How to Close a Pool For Winter


closing poolThis too, shall pass. For those of us who live for the juxtaposition of the warm sun and luxurious cool pool water while living in a state with four seasons, waiting out the winter is a necessary evil. And making sure you are ready to enjoy your pool as soon as possible means closing your pool properly for the winter. If you live in a state with a freeze/thaw cycle, you may be wondering, “What does a pool closing include?” Some questions to consider when learning how to close a pool for winter may include:

  • How do you know when to close the pool for the winter (i.e. what month do you close a pool?
  • Why is winter water level maintenance important? 
  • How far down do you drain your pool for winter? How low should pool water be in winter? How high should pool water be in winter? And can you winterize the pool without draining?
  • What to put in the pool before closing? What chemicals do you need to close a pool for the winter? Do you need antifreeze to close the pool for winter? Should you shock the pool before closing?
  • What are the steps for closing a pool? How do you winterize a pool step by step? 


Let’s get to answering those questions!

How do you know when to close the pool for the winter? 

What month you close a pool for the winter depends on where you live and whether you have a pool heater or not. Many homeowners keep their pools open from Memorial Day to Labor Day, but if you have a pool heater, you could swim from April to October. You don’t want to close your pool too soon either because closing too early will increase the risk of algae growth. Fiberglass pools are naturally algae resistant, but vinyl liner and gunite pools are more prone to algae growth. So whether you will be swimming in your pool or not, for the health of the water you will be swimming in next season, make sure the water temperature is consistently below 65 degrees before stopping your filtration system and closing your pool.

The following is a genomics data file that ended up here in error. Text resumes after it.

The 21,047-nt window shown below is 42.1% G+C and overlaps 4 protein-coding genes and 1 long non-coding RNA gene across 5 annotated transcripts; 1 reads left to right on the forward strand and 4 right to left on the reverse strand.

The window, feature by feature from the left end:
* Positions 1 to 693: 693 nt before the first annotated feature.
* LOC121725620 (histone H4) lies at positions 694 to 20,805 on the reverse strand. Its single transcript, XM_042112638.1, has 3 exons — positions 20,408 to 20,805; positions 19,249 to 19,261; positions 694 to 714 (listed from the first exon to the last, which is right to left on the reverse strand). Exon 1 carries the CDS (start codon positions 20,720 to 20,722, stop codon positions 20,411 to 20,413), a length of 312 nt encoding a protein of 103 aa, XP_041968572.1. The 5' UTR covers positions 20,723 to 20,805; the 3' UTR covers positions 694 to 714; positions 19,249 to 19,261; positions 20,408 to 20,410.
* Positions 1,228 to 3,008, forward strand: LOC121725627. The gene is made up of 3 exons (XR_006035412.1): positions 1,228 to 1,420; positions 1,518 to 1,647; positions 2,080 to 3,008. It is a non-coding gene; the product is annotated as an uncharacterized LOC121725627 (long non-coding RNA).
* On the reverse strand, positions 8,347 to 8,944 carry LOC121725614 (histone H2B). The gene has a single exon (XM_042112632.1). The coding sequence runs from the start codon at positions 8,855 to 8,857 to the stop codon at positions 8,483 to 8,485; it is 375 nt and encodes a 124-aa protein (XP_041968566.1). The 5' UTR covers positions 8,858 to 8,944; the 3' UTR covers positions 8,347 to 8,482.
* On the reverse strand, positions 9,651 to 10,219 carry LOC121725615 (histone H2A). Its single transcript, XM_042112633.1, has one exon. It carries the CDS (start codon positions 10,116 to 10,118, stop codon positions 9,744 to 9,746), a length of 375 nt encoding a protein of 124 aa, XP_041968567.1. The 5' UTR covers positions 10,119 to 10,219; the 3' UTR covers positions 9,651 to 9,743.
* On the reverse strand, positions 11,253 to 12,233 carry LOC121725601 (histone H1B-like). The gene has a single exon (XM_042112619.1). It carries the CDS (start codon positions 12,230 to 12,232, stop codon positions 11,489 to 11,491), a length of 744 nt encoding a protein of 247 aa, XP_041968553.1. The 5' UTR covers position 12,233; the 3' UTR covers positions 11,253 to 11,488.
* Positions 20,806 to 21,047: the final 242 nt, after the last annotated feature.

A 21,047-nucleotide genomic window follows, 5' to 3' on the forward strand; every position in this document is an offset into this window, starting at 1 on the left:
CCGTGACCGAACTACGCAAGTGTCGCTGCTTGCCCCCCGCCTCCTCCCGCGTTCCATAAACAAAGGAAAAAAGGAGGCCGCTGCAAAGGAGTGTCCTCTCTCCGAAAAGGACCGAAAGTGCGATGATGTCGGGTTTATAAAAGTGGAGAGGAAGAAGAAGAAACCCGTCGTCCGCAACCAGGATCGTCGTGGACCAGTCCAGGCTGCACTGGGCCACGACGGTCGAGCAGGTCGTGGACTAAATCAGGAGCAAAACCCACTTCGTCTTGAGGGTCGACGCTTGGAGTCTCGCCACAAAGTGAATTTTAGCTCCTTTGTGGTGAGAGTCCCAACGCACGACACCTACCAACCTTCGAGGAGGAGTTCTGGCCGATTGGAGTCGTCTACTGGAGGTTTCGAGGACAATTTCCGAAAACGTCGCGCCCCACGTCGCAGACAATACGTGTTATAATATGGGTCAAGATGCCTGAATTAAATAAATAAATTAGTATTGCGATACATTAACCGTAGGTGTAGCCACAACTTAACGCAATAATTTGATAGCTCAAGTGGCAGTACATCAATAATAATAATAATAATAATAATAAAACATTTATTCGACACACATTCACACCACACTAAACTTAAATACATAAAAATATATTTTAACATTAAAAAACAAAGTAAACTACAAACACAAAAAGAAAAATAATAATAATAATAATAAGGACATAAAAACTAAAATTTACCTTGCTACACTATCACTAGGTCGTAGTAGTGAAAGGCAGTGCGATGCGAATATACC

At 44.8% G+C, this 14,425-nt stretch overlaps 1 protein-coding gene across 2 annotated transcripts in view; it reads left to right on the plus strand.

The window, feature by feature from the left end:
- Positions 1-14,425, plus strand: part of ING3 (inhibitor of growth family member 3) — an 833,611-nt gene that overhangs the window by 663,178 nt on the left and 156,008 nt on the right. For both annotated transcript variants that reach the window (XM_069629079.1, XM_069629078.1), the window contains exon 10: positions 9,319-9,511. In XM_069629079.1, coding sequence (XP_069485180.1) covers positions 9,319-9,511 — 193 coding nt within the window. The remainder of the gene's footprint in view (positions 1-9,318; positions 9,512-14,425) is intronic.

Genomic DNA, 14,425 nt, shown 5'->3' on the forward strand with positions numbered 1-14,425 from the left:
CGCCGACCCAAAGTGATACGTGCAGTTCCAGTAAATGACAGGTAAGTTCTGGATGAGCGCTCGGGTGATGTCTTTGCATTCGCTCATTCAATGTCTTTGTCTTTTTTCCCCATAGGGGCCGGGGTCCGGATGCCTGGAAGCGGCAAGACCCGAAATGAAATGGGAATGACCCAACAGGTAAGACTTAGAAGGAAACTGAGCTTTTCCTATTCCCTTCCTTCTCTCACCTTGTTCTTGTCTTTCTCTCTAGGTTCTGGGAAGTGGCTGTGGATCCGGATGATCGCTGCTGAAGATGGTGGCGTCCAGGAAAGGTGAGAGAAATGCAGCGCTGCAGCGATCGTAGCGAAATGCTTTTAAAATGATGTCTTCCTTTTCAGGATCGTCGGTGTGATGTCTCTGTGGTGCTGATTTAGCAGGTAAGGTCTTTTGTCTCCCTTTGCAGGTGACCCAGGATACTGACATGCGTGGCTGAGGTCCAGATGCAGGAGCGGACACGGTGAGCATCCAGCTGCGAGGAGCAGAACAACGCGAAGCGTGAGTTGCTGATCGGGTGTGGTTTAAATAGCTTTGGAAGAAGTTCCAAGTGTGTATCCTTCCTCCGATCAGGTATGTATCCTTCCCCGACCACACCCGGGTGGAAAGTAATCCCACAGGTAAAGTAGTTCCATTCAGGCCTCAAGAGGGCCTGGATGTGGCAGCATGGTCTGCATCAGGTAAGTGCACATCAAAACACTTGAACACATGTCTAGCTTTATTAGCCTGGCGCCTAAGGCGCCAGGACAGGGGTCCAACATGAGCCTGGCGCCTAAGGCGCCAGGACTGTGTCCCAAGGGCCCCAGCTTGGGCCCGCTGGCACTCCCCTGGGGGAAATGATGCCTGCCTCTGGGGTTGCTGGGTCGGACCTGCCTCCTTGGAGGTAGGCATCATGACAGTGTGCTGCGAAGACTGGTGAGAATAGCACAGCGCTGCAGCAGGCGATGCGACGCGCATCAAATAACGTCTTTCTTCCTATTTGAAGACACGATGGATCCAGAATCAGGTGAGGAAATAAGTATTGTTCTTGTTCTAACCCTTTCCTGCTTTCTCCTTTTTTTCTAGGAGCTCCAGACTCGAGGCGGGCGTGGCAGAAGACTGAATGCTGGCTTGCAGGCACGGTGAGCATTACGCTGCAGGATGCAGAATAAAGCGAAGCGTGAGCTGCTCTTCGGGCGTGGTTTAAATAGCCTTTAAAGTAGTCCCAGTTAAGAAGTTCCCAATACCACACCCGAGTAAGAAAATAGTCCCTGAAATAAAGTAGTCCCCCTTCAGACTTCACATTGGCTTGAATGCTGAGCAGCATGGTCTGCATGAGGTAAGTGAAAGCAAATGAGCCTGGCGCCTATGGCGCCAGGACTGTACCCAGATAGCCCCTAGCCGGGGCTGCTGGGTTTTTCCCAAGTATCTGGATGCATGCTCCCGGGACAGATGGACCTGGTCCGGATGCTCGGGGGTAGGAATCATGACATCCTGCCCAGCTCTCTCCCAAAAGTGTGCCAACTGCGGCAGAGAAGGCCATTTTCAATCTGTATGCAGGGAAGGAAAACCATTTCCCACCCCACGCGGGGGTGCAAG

Why is winter water level maintenance important? 

All inground pools have a common enemy. It’s called groundwater. Groundwater can wreak havoc on every type of pool if you allow its level to rise too close to the water level in your pool. In the winter months, while you’re busy watching football and baking Christmas cookies, you need to be sure that your water level underneath your winter cover doesn’t get out of whack with the groundwater around your pool, or you might be in for a world of hurt (and expense) when you pull that cover off in the spring. Here’s what might happen, based on the type of pool you have:

Vinyl Liner Pools: On a vinyl pool, if the water level inside the pool becomes lower than the water on the outside, the result is something we refer to as “floating the liner” which is not a good thing. It means that the liner is wrinkled and damaged beyond repair. A pool maintenance pro will have to drain the pool completely and replace the liner.

Fiberglass Pools: If the pressure of groundwater exceeds the pressure of the water inside your pool, your fiberglass pool shell might shift, crack, or float. Proper winterization and balancing inner vs outer water levels are the keys to protecting against these issues. Having additional add-ons to secure your fiberglass pool, like the Geo-Anchoring Pool System, can grant you additional support, as well.